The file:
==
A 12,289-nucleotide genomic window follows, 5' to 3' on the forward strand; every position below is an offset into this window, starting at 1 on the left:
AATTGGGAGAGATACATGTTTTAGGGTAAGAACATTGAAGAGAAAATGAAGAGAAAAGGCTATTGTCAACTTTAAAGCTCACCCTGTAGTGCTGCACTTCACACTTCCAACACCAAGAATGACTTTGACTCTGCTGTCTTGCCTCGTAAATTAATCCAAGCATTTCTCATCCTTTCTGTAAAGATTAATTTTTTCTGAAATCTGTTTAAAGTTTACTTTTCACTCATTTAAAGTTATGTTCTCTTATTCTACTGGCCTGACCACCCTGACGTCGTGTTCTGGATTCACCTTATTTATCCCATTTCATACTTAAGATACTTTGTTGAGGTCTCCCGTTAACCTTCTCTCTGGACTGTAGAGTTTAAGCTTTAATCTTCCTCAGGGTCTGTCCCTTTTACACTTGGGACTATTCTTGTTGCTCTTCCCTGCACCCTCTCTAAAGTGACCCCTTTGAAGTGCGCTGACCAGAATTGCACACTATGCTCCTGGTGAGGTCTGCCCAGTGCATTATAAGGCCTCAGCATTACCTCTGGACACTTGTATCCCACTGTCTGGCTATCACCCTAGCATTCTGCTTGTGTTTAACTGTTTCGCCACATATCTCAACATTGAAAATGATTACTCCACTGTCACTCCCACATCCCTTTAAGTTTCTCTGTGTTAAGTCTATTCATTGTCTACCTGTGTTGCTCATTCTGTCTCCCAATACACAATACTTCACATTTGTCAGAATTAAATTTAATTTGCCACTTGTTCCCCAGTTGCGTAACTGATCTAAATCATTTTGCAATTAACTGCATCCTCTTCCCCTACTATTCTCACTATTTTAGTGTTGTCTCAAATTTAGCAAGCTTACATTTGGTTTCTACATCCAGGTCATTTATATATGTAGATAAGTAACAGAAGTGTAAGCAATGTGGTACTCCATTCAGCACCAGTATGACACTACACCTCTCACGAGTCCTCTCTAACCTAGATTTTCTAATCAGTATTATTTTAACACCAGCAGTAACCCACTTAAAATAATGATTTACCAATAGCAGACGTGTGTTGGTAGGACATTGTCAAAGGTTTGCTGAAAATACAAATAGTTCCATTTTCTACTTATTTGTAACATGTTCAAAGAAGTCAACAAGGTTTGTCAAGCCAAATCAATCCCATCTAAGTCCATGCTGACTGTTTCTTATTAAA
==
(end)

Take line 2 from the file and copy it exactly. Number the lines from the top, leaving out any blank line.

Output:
AATTGGGAGAGATACATGTTTTAGGGTAAGAACATTGAAGAGAAAATGAAGAGAAAAGGCTATTGTCAACTTTAAAGCTCACCCTGTAGTGCTGCACTTCACACTTCCAACACCAAGAATGACTTTGACTCTGCTGTCTTGCCTCGTAAATTAATCCAAGCATTTCTCATCCTTTCTGTAAAGATTAATTTTTTCTGAAATCTGTTTAAAGTTTACTTTTCACTCATTTAAAGTTATGTTCTCTTATTCTACTGGCCTGACCACCCTGACGTCGTGTTCTGGATTCACCTTATTTATCCCATTTCATACTTAAGATACTTTGTTGAGGTCTCCCGTTAACCTTCTCTCTGGACTGTAGAGTTTAAGCTTTAATCTTCCTCAGGGTCTGTCCCTTTTACACTTGGGACTATTCTTGTTGCTCTTCCCTGCACCCTCTCTAAAGTGACCCCTTTGAAGTGCGCTGACCAGAATTGCACACTATGCTCCTGGTGAGGTCTGCCCAGTGCATTATAAGGCCTCAGCATTACCTCTGGACACTTGTATCCCACTGTCTGGCTATCACCCTAGCATTCTGCTTGTGTTTAACTGTTTCGCCACATATCTCAACATTGAAAATGATTACTCCACTGTCACTCCCACATCCCTTTAAGTTTCTCTGTGTTAAGTCTATTCATTGTCTACCTGTGTTGCTCATTCTGTCTCCCAATACACAATACTTCACATTTGTCAGAATTAAATTTAATTTGCCACTTGTTCCCCAGTTGCGTAACTGATCTAAATCATTTTGCAATTAACTGCATCCTCTTCCCCTACTATTCTCACTATTTTAGTGTTGTCTCAAATTTAGCAAGCTTACATTTGGTTTCTACATCCAGGTCATTTATATATGTAGATAAGTAACAGAAGTGTAAGCAATGTGGTACTCCATTCAGCACCAGTATGACACTACACCTCTCACGAGTCCTCTCTAACCTAGATTTTCTAATCAGTATTATTTTAACACCAGCAGTAACCCACTTAAAATAATGATTTACCAATAGCAGACGTGTGTTGGTAGGACATTGTCAAAGGTTTGCTGAAAATACAAATAGTTCCATTTTCTACTTATTTGTAACATGTTCAAAGAAGTCAACAAGGTTTGTCAAGCCAAATCAATCCCATCTAAGTCCATGCTGACTGTTTCTTATTAAA